The Lawyer revealed that former Clifford Chance managing partner Tony Williams was to quit the newlymerged firm to join the legal arm of accountants Arthur Andersen.
Williams was attracted by the high-profile international role of senior partner and a salary reported to be around £1m. He eventually joined Andersen Legal in March, followed by Antoine Allez, former joint managing partner of Clifford Chance's Prague office, who joined Andersen's Paris operation.
Williams was replaced by Michael Bray, Clifford Chance's former head of finance, who took on the new role of chief executive, while Peter Charlton was named London managing partner. Bray played a key role in the mergers with Rogers & Wells and Pünder Volhard Weber & Axster.
Andersen Legal has since made a number of lateral hires, including ex-Norton Rose head of international securities Gilles Thieffry (The Lawyer, 4 September 2000), making it the first accountant's law firm doing capital markets work in London. In September 2000, it also appointed the chairman of its associated Scottish law firm Dundas & Wilson as its worldwide practice director. Neil Cochran, who was already UK legal practice director for Andersen Legal Garretts, took on responsibility for all firms within the Andersen Legal network while retaining his existing roles.
In November 2000, DLA took over all of Garretts' Leeds practice with the exception of two litigation lawyers, a tax lawyer and a support lawyer (The Lawyer, 13 November).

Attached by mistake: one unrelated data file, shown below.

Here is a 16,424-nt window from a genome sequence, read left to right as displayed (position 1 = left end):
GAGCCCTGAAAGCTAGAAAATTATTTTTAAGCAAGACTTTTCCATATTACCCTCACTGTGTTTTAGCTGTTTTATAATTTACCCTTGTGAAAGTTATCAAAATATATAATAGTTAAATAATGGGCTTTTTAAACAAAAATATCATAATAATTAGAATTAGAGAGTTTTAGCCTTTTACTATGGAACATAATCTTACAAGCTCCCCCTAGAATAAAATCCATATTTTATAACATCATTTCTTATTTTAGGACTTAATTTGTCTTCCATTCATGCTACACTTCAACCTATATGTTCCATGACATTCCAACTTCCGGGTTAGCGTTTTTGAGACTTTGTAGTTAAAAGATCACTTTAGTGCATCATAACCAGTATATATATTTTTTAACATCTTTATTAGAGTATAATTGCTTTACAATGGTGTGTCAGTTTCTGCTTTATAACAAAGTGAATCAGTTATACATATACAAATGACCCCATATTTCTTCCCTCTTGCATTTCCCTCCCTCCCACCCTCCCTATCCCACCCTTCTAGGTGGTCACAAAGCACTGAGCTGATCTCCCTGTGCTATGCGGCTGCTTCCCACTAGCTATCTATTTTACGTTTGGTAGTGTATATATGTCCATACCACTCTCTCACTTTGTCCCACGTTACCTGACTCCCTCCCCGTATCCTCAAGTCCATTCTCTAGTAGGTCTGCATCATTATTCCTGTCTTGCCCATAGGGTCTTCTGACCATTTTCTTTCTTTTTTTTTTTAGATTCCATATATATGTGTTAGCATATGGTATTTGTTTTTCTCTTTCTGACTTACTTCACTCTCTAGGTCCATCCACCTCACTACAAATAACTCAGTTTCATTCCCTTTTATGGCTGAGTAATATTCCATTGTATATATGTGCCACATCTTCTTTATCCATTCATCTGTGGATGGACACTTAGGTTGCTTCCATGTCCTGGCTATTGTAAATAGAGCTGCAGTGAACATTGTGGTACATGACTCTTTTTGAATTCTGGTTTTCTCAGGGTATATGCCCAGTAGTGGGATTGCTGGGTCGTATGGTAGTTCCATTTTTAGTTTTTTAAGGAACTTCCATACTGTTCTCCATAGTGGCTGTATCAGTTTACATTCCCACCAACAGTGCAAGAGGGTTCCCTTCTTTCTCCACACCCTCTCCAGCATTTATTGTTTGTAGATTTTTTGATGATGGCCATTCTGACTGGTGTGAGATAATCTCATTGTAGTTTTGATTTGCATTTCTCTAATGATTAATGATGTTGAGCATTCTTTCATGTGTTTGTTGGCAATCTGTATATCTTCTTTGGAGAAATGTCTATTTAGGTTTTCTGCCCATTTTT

Qualifications of Cameron McKenna lawyer questioned
A document obtained by The Lawyer cast doubt on the qualifications of Ilia Iaroslavski, head of CMS Cameron McKenna's Tashkent office.
Iaroslavski claimed to have qualified as a Master of Law from Tashkent University, but according to the document, a three-week inquiry by the university could find no record of him ever attending.
Within days of The Lawyer's revelation, an investigation was instigated by Camerons. Iaroslavski, who was already at the centre of sexual harassment and discrimination allegations, resigned in February due to ill health.
Two former lawyers at the Tashkent office, Dmitri Chebotarev and Natasha Thompson, had been preparing their claims for unfair dismissal against the CIS group. But at a tribunal in November the claims were struck out because of delay.
At the hearing, Langley & Co, the solicitors for the applicants, were accused of improperly using Cherie Booth QC's political connections. It was argued that correspondence to the Uzbekistan authorities "implies there is some official interest in the case".